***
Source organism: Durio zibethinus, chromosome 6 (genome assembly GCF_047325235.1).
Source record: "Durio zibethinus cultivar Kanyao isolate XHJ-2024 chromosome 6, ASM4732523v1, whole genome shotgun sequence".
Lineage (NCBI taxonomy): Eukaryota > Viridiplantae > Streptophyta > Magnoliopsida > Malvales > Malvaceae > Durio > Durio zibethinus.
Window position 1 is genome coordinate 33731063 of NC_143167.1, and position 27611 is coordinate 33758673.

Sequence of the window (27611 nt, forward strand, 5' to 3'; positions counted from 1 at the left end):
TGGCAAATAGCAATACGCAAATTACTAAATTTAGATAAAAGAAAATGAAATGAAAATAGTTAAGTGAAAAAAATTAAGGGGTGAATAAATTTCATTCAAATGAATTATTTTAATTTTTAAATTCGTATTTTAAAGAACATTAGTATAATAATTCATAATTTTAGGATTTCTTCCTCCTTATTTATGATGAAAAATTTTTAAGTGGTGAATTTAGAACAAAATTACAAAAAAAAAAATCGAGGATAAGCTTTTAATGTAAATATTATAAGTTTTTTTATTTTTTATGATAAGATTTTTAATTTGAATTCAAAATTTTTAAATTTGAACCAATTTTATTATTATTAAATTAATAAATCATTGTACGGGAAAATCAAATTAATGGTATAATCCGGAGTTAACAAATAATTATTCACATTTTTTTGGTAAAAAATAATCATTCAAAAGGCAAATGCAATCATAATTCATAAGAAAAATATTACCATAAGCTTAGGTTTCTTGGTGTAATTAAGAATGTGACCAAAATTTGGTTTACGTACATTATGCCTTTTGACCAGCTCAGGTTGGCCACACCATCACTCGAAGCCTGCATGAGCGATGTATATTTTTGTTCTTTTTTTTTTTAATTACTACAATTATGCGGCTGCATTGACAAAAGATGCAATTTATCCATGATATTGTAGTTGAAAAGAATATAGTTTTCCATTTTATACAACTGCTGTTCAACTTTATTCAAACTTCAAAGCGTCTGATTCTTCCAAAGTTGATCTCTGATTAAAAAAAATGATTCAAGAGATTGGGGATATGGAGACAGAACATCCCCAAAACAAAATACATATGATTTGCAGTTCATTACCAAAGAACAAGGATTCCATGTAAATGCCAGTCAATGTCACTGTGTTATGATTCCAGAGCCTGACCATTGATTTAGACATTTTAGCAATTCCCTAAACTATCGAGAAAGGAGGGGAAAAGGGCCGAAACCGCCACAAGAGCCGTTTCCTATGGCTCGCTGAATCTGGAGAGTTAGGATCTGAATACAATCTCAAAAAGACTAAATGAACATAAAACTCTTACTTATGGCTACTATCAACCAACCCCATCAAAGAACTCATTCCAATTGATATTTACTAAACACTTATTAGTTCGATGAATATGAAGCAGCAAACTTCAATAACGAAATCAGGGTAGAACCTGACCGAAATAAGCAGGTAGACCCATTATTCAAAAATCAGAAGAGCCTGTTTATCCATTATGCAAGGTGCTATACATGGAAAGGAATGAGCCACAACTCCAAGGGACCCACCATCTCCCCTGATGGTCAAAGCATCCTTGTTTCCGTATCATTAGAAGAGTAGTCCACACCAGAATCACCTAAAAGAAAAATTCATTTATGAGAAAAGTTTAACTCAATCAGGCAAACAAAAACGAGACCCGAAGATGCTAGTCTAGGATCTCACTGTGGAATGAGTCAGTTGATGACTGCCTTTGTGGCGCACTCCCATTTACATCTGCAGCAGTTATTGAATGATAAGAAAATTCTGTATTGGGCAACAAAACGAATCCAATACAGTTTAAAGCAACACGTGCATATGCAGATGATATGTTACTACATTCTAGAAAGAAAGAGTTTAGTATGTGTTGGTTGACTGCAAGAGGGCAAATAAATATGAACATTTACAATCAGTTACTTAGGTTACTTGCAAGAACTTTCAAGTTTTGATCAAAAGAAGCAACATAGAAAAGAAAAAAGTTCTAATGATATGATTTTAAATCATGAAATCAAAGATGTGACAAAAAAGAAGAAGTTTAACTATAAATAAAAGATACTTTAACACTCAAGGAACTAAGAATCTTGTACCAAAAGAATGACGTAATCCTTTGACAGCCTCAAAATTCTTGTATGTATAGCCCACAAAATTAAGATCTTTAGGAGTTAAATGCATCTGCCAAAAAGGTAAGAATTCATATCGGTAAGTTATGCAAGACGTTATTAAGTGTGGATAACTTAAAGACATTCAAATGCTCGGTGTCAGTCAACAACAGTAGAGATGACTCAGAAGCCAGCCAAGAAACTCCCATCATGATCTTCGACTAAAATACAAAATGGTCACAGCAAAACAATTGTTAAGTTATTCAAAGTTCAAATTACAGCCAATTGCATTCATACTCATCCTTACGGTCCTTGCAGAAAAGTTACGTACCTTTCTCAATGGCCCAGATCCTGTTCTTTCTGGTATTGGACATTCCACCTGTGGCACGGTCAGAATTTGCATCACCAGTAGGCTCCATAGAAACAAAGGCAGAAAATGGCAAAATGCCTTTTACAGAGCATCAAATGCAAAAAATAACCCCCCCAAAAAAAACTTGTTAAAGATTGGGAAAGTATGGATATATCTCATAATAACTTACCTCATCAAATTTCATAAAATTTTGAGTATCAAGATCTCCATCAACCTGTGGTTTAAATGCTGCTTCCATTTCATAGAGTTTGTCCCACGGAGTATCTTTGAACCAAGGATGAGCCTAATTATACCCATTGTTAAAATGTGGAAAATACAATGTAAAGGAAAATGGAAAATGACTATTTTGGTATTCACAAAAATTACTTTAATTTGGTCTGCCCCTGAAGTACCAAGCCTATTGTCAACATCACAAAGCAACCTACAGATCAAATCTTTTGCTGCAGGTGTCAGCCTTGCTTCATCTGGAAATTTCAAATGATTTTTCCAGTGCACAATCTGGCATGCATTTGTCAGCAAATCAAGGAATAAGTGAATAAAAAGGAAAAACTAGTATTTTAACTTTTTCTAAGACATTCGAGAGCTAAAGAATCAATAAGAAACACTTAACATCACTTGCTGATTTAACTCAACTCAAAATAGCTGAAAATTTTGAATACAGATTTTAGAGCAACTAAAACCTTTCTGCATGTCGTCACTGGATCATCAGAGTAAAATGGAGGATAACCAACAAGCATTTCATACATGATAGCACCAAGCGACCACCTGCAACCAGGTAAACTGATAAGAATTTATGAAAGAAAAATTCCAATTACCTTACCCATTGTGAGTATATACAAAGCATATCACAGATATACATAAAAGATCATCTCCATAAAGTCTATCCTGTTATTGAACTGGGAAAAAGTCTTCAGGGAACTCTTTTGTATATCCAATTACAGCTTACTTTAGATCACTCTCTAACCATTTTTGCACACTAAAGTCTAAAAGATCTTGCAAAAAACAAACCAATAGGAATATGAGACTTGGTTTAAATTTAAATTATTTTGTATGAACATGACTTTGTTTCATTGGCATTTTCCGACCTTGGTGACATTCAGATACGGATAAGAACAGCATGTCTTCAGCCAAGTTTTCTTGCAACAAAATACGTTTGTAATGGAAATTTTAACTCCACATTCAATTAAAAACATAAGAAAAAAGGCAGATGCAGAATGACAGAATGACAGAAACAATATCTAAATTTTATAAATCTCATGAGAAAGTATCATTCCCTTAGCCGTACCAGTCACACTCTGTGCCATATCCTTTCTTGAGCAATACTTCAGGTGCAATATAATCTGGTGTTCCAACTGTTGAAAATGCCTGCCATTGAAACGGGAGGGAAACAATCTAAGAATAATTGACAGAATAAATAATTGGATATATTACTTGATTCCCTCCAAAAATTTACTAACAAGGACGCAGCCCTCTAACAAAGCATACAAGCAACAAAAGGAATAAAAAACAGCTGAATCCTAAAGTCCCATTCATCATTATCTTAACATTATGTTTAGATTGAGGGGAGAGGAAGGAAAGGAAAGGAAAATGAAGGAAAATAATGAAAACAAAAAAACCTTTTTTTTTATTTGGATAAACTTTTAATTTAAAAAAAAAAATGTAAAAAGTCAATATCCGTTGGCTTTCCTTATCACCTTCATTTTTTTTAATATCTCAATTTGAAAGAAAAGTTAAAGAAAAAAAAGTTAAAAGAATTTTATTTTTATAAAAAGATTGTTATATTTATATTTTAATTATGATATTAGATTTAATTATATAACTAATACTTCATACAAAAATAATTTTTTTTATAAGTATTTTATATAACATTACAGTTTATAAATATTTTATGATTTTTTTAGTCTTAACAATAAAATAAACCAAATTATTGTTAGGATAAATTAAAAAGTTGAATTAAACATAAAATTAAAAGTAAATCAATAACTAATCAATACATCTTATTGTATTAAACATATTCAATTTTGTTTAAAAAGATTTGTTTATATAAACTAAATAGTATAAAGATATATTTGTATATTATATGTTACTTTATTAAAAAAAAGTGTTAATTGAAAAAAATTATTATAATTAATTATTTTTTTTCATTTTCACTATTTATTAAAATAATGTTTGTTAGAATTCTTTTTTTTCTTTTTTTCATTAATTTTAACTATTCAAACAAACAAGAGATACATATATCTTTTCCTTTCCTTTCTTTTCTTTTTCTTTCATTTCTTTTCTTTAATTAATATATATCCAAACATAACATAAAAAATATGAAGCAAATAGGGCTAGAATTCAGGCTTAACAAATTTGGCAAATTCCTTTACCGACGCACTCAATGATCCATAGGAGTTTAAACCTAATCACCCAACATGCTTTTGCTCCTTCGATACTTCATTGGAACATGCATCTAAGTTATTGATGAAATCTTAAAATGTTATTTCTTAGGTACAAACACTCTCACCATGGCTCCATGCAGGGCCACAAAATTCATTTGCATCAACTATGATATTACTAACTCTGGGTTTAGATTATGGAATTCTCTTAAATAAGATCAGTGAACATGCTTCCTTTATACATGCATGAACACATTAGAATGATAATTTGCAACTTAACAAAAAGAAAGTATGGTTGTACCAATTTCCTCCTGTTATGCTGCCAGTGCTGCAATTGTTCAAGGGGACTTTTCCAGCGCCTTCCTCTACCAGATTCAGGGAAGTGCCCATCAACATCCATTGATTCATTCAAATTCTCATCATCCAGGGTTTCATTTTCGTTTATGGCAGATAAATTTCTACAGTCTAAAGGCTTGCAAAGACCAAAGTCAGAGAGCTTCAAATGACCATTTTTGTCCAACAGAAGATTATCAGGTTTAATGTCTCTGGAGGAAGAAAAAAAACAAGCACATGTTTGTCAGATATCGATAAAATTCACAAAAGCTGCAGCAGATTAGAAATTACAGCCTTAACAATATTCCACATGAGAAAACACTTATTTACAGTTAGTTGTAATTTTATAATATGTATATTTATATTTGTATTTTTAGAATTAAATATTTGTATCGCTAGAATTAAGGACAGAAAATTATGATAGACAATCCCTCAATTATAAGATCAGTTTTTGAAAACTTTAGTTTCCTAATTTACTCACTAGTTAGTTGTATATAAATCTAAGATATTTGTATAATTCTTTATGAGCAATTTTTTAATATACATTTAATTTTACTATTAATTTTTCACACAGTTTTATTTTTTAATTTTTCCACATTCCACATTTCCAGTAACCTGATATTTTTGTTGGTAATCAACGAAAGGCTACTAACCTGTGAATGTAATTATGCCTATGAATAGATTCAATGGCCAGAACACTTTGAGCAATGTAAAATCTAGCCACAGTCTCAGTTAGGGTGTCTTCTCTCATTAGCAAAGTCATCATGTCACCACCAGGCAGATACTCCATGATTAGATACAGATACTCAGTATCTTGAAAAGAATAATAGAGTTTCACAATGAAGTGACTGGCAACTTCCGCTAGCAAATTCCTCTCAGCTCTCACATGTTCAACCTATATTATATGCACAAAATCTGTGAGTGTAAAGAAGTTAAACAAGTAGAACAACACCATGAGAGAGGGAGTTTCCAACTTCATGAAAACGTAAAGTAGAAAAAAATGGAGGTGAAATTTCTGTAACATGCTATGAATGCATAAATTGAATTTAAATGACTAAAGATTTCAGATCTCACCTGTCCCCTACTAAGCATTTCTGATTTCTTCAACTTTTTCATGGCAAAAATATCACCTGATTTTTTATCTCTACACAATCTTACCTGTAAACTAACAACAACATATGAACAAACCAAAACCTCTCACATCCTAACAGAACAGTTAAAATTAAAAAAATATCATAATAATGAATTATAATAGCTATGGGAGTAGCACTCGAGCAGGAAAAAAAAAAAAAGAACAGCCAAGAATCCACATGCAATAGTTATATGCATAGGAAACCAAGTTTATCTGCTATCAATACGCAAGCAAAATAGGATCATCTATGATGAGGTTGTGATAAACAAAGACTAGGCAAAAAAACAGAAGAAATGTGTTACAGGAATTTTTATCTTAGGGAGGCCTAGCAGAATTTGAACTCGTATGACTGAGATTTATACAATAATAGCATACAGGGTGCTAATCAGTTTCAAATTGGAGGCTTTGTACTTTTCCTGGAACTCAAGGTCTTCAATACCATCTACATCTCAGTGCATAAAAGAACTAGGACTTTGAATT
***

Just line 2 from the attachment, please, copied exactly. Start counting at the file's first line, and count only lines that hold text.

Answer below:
Source record: "Durio zibethinus cultivar Kanyao isolate XHJ-2024 chromosome 6, ASM4732523v1, whole genome shotgun sequence".